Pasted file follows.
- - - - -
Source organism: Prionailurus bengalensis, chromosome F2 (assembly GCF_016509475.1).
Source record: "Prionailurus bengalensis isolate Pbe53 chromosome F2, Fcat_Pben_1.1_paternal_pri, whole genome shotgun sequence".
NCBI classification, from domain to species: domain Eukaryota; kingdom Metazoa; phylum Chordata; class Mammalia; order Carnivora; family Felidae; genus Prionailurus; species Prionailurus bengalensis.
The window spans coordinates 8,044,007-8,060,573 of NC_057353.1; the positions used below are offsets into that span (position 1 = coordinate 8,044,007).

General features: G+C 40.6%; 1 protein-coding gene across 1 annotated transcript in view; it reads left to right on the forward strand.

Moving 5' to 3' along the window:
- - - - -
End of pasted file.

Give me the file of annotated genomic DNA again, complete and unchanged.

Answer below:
Source organism: Prionailurus bengalensis, chromosome F2 (assembly GCF_016509475.1).
Source record: "Prionailurus bengalensis isolate Pbe53 chromosome F2, Fcat_Pben_1.1_paternal_pri, whole genome shotgun sequence".
NCBI classification, from domain to species: domain Eukaryota; kingdom Metazoa; phylum Chordata; class Mammalia; order Carnivora; family Felidae; genus Prionailurus; species Prionailurus bengalensis.
The window spans coordinates 8,044,007-8,060,573 of NC_057353.1; the positions used below are offsets into that span (position 1 = coordinate 8,044,007).

General features: G+C 40.6%; 1 protein-coding gene across 1 annotated transcript in view; it reads left to right on the forward strand.

Moving 5' to 3' along the window: